Like Durban, the Drakensberg Mountains are located in KwaZulu-Natal. However, their increased elevation means that even in the height of summer, they offer a respite from the hot temperatures of the coast. Rainfall can be significant here during the summer months, but for the most part, the thunderstorms are interspersed with perfect weather. Winters are dry and warm during the day, although nights are often freezing at higher elevations and snow is common. April and May are the best months for trekking in the Drakensberg.
The Karoo is a vast region of semi-desert wilderness that covers some 154,440 square miles square kilometers and spans three provinces in the center of South Africa. Summers in the Karoo are hot, and the region's limited annual rainfall occurs at this time. Around the lower Orange River area, temperatures frequently exceed 104 degrees Fahrenheit (40 degrees Celsius). In winter, the weather in the Karoo is dry and mild. The best time to visit is between May and September when the days are warm and sunny.
However, be aware that nighttime temperatures can drop dramatically, so you'll need to pack extra layers.
Spring in South Africa
Spring is an extremely pleasant time to visit South Africa. Starting in September, temperatures usually climb above 60 degrees Fahrenheit (16 degrees Celsius) in Cape Town and to almost 80 degrees Fahrenheit (27 degrees Celsius) in Pretoria. Temperatures continue to rise over the season, as rains decrease, making this a great season to explore the country.
What to pack: Your packing list for fall should include some of the lighter clothing you'd pack for summer, as well as a jacket or sweater for the occasional chilly day. Don't forget sunscreen—the sun in South Africa is harsh year-round.
Summer in South Africa
The summer months in South Africa bring about hot, tropical weather throughout much of the country, making for great getaways in December, January, and February. In the western part of South Africa, afternoon rain showers are frequent. Cape Town is also quite windy at this time. Water temperatures are warm and ideal for swimming.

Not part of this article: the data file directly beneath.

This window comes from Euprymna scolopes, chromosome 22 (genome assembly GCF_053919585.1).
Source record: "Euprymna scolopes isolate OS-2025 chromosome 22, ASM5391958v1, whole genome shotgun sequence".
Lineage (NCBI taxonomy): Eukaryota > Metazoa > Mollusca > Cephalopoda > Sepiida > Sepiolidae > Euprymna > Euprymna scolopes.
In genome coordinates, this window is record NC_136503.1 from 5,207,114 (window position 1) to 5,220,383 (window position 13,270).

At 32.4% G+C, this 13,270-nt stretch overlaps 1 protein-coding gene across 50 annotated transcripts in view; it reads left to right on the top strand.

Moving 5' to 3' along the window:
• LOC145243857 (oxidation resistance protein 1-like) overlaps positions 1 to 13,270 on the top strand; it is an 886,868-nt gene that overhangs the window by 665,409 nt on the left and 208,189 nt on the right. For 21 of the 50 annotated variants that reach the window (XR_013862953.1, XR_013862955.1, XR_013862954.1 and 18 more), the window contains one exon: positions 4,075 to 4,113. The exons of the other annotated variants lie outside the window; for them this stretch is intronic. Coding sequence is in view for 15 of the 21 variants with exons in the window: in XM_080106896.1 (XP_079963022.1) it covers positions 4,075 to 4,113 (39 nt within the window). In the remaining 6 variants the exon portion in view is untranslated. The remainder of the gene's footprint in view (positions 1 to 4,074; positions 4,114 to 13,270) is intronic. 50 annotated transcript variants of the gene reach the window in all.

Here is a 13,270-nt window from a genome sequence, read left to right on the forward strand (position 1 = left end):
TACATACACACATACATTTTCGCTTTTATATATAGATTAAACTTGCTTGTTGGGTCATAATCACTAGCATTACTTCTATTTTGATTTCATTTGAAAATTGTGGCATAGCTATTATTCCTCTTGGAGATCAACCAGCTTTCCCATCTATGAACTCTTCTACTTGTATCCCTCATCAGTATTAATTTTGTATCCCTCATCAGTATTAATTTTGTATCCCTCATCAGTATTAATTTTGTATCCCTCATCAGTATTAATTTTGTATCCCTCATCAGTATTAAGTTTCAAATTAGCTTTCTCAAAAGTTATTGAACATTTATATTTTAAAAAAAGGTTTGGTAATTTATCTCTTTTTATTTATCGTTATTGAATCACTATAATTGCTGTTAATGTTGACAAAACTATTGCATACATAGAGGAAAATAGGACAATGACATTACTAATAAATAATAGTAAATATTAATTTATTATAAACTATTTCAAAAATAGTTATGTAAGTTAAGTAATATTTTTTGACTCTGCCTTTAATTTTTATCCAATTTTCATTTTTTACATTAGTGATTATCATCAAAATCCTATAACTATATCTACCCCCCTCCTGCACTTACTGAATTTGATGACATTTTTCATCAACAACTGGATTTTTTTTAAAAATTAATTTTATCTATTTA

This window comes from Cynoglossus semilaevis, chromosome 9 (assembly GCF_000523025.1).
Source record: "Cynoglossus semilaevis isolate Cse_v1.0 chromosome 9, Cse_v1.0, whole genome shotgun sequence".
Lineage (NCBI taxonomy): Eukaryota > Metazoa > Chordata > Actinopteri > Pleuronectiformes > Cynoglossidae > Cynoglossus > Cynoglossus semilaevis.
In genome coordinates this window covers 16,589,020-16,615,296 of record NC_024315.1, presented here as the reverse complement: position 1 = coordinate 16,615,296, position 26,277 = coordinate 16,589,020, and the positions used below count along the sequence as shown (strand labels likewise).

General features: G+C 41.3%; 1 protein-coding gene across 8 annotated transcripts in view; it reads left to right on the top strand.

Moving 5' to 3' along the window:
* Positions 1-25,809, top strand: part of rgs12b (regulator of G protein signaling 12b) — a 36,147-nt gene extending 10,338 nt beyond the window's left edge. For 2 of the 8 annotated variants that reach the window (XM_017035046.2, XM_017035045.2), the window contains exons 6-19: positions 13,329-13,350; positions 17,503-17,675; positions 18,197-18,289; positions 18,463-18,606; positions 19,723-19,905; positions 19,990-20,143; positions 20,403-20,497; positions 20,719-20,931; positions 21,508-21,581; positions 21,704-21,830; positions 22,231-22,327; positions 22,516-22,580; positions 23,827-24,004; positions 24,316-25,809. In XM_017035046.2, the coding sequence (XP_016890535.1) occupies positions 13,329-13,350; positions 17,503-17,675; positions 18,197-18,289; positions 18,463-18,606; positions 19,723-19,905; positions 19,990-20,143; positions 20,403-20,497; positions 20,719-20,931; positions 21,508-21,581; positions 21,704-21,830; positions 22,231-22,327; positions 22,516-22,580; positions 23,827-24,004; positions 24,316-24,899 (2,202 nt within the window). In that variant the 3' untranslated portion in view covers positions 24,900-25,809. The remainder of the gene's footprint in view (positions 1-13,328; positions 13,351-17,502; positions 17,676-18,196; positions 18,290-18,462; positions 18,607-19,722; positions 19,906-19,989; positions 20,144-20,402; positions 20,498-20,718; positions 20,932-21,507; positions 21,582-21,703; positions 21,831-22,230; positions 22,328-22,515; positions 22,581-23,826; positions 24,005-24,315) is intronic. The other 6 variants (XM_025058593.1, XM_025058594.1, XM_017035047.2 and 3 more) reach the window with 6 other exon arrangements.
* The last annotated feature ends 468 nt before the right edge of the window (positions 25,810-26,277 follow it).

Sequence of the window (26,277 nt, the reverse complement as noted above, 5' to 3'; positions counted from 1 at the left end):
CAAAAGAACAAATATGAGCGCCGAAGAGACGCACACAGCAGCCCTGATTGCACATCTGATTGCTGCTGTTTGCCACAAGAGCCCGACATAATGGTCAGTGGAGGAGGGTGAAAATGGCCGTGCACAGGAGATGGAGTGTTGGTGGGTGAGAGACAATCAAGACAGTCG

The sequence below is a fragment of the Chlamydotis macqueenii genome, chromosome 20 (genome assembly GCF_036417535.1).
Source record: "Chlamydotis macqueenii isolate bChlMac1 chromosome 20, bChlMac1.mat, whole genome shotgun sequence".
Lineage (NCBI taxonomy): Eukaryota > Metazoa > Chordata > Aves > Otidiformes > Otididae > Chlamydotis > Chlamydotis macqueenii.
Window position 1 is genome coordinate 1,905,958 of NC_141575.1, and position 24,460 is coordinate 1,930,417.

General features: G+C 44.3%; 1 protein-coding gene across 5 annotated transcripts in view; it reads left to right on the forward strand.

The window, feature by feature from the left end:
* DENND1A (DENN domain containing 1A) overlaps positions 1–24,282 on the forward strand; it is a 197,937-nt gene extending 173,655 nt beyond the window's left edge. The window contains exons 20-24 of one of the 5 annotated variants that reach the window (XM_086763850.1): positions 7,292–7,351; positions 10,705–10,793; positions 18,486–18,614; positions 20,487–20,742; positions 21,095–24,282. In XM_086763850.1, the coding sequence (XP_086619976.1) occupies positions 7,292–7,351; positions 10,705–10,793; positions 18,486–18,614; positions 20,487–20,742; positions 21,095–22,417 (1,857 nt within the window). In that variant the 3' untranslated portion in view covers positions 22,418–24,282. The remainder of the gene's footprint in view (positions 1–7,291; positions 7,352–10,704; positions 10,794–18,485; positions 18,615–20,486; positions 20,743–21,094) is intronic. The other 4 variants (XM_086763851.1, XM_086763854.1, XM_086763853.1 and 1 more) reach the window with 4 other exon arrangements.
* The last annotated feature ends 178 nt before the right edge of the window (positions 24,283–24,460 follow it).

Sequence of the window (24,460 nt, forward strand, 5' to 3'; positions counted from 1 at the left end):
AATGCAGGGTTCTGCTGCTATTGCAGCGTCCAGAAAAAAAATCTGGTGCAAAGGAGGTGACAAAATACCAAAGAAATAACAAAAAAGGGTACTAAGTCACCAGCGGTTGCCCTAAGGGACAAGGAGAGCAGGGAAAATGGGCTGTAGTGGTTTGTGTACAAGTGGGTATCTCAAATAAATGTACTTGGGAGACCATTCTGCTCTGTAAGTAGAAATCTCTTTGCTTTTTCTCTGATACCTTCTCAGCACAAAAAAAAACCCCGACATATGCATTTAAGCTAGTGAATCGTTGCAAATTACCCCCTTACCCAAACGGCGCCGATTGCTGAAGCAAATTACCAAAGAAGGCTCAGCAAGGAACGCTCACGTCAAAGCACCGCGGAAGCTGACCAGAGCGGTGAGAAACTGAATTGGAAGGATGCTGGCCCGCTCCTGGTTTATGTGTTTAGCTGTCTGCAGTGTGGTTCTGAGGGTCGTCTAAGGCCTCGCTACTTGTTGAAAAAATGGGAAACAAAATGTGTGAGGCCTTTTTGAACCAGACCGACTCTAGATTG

What to pack: During these months, pack clothes that are cool, lightweight and comfortable, as temperatures can be scorching. Pack swimwear if you'll be visiting the beach.
Fall in South Africa
March is typically the last warm month in South Africa, with a daytime temperature ranging from 77 to 82 degrees Fahrenheit (25 to 28 degrees Celsius). In April, temperatures drop slightly more, and fog usually occurs. In May, there are showers and heavy clouds. Temperatures in Cape Town typically hover around 65 degrees Fahrenheit, while Johannesburg is usually above 70 degrees Fahrenheit (21 degrees Celsius).
What to Pack: Pack light, breathable clothing, but be prepared for rain too. Don't forget insect repellant, preferably with DEET.
Winter in South Africa
Winter in South Africa brings about unpredictable weather from June through August that can vary wildly depending on where you're visiting. For example, Cape Town might dip to 47 degrees Fahrenheit (8 degrees Celsius) in July while it's 72 degrees Fahrenheit (22 degrees Celsius) in Durban. Snow is common in the mountains. If you're hoping to see whales, this is the best time to do so.
What to Pack: This time of year in South Africa is typically usually mild, but you should still pack long-sleeved shirts, sweaters, a jacket, and a good raincoat, especially if you're visiting wetter coastal cities.